Whenever I take out my recycling I am reminded by just how much of our waste comes from our groceries.  I feel that grocery stores could also help reduce waste not providing plastic grocery bags for people to take their groceries home in.  Most people will not change if they don't have to, so if you remove the plastic bags out of the equation, people will have no choice but to bring reusable bags.  Many places around the world have already implemented this practice, it just seems to be Canada that is lagging behind.  Grocers could also reduce waste by setting up some sort of electronic receipt system.  Instead of having a receipt printed out every time that you make a purchase, you could have your receipt instead sent to your email.  This would also make it less likely to lose a receipt which come in handy for tax time.

If bulk is not an option for you, here is a list of some alternatives to help cut your waste:
  • Keep several reusable fabric bags in the back or trunk of your car, so that there is no way you can forget it home.  This way you always have one available when you are grocery shopping.  If you do not have any reusable fabric bags they are conveniently available for sale at any grocery store.  However any sort of bag would work such as backpack or duffle bag.
  • If you need to use the plastic bags available in the produce section for your fruits and vegetables, try to save the old bags once you get home.  This way you can reuse them the next time you need fruits or vegetables.  I find it is easier to place these bags inside my fabric bags so that I do not forget them.
  • Demand more bulk!

Wednesday, January 19, 2011

Living Big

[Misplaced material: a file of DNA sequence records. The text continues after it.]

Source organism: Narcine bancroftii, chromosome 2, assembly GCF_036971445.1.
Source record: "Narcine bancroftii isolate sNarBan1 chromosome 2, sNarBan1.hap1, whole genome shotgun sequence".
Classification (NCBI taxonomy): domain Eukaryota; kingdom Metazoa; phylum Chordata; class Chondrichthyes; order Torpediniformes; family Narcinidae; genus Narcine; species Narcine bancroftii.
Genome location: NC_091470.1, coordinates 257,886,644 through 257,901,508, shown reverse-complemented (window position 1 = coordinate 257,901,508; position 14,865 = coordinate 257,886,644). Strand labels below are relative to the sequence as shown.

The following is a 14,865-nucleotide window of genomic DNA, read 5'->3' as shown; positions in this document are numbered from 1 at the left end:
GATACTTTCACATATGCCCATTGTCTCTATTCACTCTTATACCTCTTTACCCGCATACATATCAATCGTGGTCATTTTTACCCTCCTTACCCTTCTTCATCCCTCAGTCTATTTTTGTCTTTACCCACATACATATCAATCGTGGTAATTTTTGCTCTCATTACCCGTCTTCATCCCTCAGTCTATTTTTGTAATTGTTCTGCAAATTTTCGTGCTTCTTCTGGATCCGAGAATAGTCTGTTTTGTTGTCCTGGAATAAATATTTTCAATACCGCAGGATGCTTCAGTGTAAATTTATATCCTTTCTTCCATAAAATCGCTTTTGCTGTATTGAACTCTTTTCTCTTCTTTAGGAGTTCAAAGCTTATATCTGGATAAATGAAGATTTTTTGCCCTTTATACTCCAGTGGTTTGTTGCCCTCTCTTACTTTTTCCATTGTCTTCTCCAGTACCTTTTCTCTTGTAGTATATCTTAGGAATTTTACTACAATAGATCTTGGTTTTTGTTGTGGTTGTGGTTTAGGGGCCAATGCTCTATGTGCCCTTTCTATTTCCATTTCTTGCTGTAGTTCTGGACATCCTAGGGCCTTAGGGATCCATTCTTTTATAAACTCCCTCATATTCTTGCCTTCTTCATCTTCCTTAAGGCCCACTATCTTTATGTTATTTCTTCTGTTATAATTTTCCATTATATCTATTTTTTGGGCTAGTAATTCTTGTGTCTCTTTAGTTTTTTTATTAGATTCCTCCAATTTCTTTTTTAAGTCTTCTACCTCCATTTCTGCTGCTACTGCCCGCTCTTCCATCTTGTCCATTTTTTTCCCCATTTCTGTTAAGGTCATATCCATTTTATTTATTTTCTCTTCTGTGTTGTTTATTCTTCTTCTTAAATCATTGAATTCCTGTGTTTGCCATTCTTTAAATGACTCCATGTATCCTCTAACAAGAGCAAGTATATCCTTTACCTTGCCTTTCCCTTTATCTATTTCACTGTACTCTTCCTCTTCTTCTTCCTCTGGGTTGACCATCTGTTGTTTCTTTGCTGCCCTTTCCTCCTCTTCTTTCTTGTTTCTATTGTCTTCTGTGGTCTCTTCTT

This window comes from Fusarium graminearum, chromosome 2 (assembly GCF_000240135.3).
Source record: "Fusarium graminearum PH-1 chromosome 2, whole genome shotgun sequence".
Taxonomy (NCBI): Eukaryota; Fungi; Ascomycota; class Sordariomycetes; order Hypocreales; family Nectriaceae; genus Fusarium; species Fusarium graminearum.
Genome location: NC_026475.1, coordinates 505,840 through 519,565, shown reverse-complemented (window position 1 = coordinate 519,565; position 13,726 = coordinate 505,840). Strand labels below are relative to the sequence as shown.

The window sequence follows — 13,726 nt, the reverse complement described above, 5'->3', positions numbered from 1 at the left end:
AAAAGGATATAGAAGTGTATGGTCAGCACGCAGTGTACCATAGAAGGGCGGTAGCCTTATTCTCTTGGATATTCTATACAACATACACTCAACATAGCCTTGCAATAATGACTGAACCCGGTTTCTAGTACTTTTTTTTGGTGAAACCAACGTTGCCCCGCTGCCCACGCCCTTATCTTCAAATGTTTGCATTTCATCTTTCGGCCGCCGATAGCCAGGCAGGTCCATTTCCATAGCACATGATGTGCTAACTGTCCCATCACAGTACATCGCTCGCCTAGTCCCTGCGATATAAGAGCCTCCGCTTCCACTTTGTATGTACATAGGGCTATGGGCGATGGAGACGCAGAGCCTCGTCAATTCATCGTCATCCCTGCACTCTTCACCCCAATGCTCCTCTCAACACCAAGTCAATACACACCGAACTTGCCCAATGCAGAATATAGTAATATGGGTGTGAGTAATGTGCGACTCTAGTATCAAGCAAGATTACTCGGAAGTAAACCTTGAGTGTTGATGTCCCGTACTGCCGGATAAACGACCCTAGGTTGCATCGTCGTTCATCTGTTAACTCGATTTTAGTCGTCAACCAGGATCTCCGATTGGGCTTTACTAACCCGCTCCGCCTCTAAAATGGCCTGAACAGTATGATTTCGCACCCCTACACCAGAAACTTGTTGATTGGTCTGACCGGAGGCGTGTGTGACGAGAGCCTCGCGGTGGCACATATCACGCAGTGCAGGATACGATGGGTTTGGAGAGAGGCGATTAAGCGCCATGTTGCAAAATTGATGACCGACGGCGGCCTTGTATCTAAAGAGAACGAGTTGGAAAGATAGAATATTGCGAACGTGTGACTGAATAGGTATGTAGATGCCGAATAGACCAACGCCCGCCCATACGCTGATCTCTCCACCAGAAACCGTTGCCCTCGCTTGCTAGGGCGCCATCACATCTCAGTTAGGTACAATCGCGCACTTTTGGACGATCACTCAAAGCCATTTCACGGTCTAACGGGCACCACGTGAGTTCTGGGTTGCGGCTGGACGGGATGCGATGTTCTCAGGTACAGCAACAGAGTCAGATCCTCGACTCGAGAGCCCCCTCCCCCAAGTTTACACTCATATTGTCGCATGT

Narrow apartments in Japan.

I have never understood until recently how people could live in such small apartments such as those that exist in New York or Japan.  As shown in the picture above, apartment buildings are sometimes three meters narrow.  Your entire apartment could be as small as most others bedrooms.

The secret to living in such an claustrophobic environment is to live close to all your amenities.  Downtown becomes an extension of your home, and what could be a better living room that a cities downtown.  My girlfriend and I had the opportunity to live in a downtown Edmonton apartment building for 8 months last year.  Our apartment was south facing, right on jasper ave.  It was a 2 minute walk to our grocery store, and we had the amenities of downtown Edmonton in our backyard.  Even for the state of Edmonton's downtown, it still had a wealth of activities to offer.  We had the legislative grounds, the river valley, and Churchill square were within walking distance.  We lived in one of the main bar districts, and had another one across the river.  The majority of festivals would take place in Churchill square and the parades would pass by right in front of our apartments.